Reappraisals: Part I – The Heart of Darkness

As I have been reading Tony Judt’s collected essays in Reappraisals, I can see a connection between the Parts I & II.  Both of these parts explore intellectuals in the 20th century one of the main focuses of this book.  In Part I, he examines Koestler, Primo Levi, Manes Sperber, and Hannah Arendt.  These intellectuals all have similar backgrounds; they were Jewish (though secularized), from Central Europe, lived through the Second World War, and all felt some initial attraction to Communism before denouncing the Soviet project.

I think that it is important that these intellectuals Judt plucks from history are Jewish and from Central Europe as they reveal details that Catholic intellectuals from France cannot.   First of all, being Jewish they have unique perspective of the Second World War and the Holocaust as they were all rooted and scattered throughout Europe some even sent to camps by the Nazis.  I think that this gave these thinkers a broader perspective of European society and understanding of what the state can do.  This understanding is probably what led most of them to study and for a time join the communist party believing in the power of the worker and the people to challenge the state.  Yet again, because of their Jewish background, they held a differing perspective of evil and violence, and seeing the crimes of the Soviet state they quickly became disillusioned with communism.  Turning now to anti-Communism, they produced books, ideas, and concepts about the evils of communism that won them favor in the West.  Because they had seen evil, been seduced by communism, and observed the evil of communism and abandoned it, they created some of the salient and informative works on the Soviet system of the time.  Many of their works have become classics that still help students understand the crimes of the Soviet system.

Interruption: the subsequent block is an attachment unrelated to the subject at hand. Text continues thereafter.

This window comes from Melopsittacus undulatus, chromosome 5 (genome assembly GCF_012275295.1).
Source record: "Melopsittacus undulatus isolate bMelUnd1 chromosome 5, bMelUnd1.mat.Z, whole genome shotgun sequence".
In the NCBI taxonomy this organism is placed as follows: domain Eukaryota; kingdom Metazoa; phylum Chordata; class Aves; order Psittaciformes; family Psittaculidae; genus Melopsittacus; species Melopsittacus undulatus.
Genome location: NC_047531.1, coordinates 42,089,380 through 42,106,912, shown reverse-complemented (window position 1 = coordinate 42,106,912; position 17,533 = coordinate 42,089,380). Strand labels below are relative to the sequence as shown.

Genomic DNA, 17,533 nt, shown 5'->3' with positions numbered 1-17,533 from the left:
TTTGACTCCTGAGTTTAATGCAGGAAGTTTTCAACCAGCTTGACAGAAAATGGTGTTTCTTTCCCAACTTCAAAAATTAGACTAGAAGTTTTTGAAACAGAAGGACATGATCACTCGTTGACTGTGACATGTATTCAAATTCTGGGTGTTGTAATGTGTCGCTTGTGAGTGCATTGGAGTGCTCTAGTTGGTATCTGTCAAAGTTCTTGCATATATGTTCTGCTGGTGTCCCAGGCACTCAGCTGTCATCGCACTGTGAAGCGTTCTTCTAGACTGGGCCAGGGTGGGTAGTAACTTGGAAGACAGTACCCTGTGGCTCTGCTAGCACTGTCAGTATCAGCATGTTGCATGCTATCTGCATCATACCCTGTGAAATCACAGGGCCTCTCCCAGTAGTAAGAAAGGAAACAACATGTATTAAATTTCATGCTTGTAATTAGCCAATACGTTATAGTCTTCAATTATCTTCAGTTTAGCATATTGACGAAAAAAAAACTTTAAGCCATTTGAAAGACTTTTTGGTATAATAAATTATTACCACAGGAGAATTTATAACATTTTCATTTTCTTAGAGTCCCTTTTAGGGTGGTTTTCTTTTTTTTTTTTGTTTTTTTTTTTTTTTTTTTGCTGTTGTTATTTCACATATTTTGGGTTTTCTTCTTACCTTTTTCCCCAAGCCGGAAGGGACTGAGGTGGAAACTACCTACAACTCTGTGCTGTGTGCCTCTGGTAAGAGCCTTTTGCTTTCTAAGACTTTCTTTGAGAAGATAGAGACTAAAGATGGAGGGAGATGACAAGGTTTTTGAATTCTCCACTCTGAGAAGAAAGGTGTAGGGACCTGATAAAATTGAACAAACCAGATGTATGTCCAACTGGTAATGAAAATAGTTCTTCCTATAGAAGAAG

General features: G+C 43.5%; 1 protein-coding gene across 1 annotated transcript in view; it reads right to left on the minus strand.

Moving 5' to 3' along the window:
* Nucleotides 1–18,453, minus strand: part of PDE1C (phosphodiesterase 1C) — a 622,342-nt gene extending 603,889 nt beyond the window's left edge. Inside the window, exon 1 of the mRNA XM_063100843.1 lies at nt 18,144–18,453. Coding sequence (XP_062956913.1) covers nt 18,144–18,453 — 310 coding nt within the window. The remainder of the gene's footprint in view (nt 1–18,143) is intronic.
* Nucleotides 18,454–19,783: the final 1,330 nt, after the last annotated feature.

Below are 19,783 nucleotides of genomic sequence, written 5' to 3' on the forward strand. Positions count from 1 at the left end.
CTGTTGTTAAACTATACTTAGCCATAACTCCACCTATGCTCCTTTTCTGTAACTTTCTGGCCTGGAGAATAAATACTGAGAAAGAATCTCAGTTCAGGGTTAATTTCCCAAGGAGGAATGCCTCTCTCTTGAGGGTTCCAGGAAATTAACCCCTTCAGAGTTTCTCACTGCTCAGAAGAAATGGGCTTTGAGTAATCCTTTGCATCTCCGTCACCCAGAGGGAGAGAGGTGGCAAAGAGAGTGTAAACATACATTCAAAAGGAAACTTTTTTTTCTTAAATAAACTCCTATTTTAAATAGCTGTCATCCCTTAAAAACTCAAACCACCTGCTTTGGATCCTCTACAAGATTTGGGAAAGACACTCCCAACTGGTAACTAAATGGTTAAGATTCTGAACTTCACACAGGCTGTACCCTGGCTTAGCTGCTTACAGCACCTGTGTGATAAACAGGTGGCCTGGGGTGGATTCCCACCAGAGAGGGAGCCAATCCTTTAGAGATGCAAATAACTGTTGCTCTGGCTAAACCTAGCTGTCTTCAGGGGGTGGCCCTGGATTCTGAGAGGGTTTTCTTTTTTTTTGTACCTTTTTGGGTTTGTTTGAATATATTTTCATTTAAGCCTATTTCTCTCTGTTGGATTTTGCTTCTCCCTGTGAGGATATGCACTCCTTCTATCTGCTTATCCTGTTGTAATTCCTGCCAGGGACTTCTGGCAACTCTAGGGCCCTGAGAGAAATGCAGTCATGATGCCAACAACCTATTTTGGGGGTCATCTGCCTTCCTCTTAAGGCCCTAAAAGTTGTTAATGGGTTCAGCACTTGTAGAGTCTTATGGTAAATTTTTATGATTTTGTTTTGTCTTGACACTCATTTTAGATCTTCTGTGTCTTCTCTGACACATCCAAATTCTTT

For Judt, these four intellectuals are important because of their shared experiences during WWII, they are able present an accurate and persuasive view of the evils of the 20th century.  Not only have the seen the evil of the fascist, racist, and militarized Nazi state but also accurately saw the evils of Soviet Union and its crimes before many Western intellectuals.  They may have used differing methods to present their messages but they thinkers revealed darkness of the last century.

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